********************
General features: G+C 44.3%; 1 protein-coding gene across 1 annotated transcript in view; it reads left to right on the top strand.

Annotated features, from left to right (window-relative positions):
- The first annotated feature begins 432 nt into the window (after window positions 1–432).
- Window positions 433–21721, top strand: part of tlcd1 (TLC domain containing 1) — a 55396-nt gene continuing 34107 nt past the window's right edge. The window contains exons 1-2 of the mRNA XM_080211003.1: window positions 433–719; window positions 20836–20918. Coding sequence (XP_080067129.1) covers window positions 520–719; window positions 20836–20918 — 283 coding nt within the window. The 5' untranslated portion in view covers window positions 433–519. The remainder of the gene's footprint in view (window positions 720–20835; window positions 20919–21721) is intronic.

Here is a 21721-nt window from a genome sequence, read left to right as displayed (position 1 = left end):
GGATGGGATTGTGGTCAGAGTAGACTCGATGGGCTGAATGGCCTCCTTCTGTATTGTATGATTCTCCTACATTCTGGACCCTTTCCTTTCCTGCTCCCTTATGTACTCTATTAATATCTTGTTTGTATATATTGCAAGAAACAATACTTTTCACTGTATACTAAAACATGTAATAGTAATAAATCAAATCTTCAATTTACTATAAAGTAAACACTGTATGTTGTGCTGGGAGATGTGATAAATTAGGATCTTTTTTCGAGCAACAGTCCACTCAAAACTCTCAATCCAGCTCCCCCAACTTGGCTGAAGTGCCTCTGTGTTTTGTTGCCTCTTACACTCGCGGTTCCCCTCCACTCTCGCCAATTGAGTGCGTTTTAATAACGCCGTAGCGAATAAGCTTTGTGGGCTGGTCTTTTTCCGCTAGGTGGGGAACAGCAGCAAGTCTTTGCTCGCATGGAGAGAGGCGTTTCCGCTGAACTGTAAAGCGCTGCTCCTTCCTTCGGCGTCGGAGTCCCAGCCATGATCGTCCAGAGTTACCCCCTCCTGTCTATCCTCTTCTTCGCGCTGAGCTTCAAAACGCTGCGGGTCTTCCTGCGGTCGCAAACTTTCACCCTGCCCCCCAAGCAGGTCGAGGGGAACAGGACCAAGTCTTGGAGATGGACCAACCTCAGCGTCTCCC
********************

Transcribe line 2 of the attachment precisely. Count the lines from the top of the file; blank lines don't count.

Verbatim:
Annotated features, from left to right (window-relative positions):